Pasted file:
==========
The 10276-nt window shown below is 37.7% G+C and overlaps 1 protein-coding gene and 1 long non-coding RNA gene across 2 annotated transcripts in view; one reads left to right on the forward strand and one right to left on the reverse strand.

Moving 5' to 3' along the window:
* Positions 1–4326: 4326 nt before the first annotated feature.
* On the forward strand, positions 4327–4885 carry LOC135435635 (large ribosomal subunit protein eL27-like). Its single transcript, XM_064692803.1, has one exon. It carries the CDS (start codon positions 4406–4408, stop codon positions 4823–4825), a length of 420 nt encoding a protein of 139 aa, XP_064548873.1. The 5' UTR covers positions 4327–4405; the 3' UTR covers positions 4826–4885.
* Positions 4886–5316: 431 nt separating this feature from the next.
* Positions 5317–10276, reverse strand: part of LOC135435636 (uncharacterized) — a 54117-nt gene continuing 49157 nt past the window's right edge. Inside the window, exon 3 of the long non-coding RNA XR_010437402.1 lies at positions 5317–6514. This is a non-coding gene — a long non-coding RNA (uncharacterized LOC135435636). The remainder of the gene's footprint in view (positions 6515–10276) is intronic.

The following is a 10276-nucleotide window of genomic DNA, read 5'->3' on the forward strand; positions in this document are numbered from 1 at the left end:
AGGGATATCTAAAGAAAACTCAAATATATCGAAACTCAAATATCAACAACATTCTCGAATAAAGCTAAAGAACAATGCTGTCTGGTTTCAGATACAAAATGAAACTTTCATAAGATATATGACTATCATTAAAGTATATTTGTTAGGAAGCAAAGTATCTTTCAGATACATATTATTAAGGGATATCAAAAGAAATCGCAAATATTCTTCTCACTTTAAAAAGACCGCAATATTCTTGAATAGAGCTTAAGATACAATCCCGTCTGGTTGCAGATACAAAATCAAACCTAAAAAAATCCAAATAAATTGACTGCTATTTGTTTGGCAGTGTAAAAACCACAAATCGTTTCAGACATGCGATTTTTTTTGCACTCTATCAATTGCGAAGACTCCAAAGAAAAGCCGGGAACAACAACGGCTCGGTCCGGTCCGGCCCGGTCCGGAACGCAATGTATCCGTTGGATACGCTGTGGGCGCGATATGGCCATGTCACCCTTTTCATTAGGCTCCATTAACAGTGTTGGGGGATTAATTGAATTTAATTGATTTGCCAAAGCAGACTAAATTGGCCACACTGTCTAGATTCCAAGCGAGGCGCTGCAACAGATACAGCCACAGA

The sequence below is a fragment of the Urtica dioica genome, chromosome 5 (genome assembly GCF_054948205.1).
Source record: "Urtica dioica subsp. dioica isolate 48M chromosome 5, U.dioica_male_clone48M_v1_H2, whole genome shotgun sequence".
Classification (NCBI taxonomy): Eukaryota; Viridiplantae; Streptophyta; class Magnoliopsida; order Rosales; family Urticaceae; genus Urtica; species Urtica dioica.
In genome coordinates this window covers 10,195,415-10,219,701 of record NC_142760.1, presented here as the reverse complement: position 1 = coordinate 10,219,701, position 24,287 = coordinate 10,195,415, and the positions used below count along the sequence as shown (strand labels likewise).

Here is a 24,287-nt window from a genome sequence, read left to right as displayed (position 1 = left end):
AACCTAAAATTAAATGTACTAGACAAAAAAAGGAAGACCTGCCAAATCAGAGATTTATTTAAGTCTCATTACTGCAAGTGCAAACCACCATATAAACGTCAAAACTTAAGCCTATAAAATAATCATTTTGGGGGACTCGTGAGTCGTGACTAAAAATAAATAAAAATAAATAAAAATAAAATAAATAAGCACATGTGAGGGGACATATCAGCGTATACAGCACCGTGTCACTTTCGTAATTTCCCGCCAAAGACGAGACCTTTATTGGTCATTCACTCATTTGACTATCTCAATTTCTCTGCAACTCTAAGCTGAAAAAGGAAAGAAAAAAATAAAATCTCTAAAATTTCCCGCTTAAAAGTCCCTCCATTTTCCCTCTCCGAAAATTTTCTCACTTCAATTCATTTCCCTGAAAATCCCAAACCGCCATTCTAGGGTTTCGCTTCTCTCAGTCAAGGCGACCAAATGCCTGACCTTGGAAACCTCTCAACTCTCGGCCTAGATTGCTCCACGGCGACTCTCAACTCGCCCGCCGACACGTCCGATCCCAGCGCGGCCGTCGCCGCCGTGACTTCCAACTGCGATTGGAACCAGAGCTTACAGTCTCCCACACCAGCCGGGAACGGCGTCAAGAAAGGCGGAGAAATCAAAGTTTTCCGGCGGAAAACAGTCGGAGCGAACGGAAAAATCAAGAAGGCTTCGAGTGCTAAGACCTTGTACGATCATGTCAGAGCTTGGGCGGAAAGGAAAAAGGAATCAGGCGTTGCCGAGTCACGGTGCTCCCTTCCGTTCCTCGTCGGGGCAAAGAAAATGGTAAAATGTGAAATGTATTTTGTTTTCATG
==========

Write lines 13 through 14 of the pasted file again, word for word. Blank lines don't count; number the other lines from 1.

Here is a 24,287-nt window from a genome sequence, read left to right as displayed (position 1 = left end):
AACCTAAAATTAAATGTACTAGACAAAAAAAGGAAGACCTGCCAAATCAGAGATTTATTTAAGTCTCATTACTGCAAGTGCAAACCACCATATAAACGTCAAAACTTAAGCCTATAAAATAATCATTTTGGGGGACTCGTGAGTCGTGACTAAAAATAAATAAAAATAAATAAAAATAAAATAAATAAGCACATGTGAGGGGACATATCAGCGTATACAGCACCGTGTCACTTTCGTAATTTCCCGCCAAAGACGAGACCTTTATTGGTCATTCACTCATTTGACTATCTCAATTTCTCTGCAACTCTAAGCTGAAAAAGGAAAGAAAAAAATAAAATCTCTAAAATTTCCCGCTTAAAAGTCCCTCCATTTTCCCTCTCCGAAAATTTTCTCACTTCAATTCATTTCCCTGAAAATCCCAAACCGCCATTCTAGGGTTTCGCTTCTCTCAGTCAAGGCGACCAAATGCCTGACCTTGGAAACCTCTCAACTCTCGGCCTAGATTGCTCCACGGCGACTCTCAACTCGCCCGCCGACACGTCCGATCCCAGCGCGGCCGTCGCCGCCGTGACTTCCAACTGCGATTGGAACCAGAGCTTACAGTCTCCCACACCAGCCGGGAACGGCGTCAAGAAAGGCGGAGAAATCAAAGTTTTCCGGCGGAAAACAGTCGGAGCGAACGGAAAAATCAAGAAGGCTTCGAGTGCTAAGACCTTGTACGATCATGTCAGAGCTTGGGCGGAAAGGAAAAAGGAATCAGGCGTTGCCGAGTCACGGTGCTCCCTTCCGTTCCTCGTCGGGGCAAAGAAAATGGTAAAATGTGAAATGTATTTTGTTTTCATG